If you are the parent of a college-bound high school senior, then you might know something about the college application process and its accompanying anxieties, but it is not as if there were no reason for the concern. The perception that colleges are becoming increasingly selective is pervading this country and inciting a kind of mania among applicants and their parents, who are more than ever before shelling out the money for the non-refundable deposits, sometimes for up to 10 colleges. The good news is the circumstance is not so dire as it would seem.
Highly selective schools are experiencing a record-breaking number of applications, double digits even. By the numbers, Harvard has recently observed a 19% increase in applications from the previous year, some 27, 278 applications in total. The University of Chicago - an 18% increase and Northwestern University - 14%. This is enough to raise more than eyebrows. It is raising blood pressure so to speak, but the worry is superfluous.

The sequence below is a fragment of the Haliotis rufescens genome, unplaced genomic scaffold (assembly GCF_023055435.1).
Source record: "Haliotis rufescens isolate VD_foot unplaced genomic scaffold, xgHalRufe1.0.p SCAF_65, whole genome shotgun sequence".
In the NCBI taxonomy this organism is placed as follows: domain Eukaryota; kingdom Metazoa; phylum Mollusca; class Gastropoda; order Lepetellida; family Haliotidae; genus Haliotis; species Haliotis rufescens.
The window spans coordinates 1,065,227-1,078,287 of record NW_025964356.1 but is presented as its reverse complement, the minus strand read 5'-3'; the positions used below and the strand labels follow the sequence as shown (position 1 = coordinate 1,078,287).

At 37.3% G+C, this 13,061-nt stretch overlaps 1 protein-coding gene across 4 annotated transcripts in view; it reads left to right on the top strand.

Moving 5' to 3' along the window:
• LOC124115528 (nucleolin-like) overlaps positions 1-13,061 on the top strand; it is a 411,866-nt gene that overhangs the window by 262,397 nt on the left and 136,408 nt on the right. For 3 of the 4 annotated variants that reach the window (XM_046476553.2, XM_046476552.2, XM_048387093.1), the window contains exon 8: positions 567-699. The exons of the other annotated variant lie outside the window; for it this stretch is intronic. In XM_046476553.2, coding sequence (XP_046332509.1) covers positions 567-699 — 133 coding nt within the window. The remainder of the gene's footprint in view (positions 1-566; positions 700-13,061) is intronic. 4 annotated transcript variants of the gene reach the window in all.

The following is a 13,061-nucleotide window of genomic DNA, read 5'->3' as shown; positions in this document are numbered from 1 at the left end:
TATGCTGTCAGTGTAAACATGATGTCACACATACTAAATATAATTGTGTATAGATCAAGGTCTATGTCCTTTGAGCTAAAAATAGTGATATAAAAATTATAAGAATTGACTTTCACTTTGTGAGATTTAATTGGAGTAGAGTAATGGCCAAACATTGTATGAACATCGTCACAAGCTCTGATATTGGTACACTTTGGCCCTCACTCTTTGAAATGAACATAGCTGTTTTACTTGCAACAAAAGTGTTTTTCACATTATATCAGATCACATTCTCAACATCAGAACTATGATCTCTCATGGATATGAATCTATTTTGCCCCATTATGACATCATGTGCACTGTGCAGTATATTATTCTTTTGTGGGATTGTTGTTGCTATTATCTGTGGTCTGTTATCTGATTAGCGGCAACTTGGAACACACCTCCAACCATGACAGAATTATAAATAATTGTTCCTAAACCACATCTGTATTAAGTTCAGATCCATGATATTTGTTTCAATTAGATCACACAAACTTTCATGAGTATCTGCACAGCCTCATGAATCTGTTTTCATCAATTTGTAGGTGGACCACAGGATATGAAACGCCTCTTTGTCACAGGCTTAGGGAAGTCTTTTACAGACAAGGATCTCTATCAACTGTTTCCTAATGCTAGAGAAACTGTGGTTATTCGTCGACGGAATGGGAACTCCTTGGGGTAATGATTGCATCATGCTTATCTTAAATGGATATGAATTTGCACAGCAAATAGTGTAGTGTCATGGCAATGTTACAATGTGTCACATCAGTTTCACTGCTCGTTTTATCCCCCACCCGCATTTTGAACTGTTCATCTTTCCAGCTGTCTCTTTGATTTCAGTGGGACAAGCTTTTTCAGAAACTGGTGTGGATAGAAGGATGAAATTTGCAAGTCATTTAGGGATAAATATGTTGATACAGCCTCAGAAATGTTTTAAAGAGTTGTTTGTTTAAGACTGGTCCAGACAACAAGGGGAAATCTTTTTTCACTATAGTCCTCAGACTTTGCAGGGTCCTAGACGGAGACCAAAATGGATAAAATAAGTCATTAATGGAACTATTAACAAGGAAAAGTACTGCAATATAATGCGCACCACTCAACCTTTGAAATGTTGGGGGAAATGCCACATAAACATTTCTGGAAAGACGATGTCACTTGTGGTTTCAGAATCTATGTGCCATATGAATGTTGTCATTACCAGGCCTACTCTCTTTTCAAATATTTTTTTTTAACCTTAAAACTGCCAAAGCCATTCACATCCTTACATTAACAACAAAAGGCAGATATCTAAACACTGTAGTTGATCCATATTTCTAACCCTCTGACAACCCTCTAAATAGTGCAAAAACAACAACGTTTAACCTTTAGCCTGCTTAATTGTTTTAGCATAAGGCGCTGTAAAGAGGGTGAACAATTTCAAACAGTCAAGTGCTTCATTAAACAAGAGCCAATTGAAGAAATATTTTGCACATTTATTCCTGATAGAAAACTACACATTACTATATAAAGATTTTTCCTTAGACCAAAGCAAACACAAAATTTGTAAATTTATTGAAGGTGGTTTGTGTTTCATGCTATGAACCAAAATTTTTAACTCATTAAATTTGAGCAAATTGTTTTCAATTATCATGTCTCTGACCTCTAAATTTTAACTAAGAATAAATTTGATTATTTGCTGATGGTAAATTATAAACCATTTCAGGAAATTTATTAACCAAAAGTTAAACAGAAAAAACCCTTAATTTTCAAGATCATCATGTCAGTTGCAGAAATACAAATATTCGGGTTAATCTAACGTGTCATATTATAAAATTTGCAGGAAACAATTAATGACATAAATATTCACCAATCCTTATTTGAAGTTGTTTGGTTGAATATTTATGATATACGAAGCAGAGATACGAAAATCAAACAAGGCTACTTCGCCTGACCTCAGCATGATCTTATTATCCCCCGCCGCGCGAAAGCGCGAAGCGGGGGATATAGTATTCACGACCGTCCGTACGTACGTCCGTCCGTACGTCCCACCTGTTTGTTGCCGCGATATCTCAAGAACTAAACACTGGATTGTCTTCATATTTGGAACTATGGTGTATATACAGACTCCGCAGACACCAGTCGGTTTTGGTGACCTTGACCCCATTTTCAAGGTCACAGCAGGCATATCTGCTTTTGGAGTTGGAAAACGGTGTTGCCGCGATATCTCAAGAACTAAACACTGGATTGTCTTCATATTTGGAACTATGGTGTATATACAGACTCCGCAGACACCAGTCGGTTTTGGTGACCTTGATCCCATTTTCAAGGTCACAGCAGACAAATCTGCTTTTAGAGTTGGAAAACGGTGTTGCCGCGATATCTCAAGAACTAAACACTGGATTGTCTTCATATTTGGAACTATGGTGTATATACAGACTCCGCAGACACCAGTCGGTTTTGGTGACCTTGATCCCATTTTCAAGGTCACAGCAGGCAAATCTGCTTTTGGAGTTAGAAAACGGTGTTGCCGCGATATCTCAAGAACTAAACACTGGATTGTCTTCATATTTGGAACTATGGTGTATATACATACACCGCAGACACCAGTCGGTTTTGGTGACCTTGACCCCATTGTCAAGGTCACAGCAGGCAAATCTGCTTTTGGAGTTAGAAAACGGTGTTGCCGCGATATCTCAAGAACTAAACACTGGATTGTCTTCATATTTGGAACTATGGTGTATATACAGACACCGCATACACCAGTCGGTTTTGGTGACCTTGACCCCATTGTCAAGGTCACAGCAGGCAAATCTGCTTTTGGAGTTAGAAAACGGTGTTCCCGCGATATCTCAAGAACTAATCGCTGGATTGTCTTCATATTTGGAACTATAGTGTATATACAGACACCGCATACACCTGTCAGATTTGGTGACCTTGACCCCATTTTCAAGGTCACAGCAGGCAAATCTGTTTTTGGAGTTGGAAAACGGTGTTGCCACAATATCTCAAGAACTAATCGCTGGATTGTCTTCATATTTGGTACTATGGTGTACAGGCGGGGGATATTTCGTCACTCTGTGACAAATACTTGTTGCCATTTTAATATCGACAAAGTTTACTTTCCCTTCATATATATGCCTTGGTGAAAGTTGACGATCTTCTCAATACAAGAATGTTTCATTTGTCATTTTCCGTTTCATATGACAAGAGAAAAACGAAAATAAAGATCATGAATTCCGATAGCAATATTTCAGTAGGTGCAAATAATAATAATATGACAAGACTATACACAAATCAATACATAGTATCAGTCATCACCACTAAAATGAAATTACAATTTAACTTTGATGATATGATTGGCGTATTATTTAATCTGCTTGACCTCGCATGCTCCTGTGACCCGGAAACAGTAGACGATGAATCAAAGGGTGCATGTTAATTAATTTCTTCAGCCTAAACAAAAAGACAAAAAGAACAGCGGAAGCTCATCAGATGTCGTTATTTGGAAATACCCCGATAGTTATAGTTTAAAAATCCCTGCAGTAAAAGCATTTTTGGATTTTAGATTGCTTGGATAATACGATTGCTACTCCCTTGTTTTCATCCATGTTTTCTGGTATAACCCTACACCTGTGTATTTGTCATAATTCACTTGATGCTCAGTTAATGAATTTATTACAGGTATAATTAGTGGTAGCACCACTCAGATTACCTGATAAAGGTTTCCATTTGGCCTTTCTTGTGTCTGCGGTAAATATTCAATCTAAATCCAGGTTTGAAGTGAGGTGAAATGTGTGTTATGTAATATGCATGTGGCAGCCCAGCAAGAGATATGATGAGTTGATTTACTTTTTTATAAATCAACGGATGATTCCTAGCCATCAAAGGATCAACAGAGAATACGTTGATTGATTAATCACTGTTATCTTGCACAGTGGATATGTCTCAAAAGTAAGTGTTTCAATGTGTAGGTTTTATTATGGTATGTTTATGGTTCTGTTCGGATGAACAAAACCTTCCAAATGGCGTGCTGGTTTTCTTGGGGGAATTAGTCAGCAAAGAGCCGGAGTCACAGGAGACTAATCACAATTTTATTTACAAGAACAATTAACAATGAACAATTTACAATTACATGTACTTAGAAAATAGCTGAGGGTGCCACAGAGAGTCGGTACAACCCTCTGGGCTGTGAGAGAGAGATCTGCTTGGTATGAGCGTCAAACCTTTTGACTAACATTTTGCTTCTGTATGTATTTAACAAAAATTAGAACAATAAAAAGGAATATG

The factors are simple enough to understand. Many institutions have switched to online applications, enabling students to apply to more schools. The spectrum of students who hail from lower socio-economic backgrounds has expanded, as has their application numbers. What's more is the advent of the Common App, now an online general college application that is accepted by a few hundred colleges, including some of the selective ones. That being said, the natural response for students is to apply to more schools, but that is counterproductive and expensive.
Furthermore, the amount of high school seniors in America has peaked in 2011 and is now on the decline. Less seniors means less applicants. Many colleges are continuing to expand the freshman class in response to earlier inundations, which means the amount of accepted applicants is increasing for a decreasing amount of applicants. All things considered, it will be easier to get into a highly selective school than is has been in the past decade if the trends continue as forecast.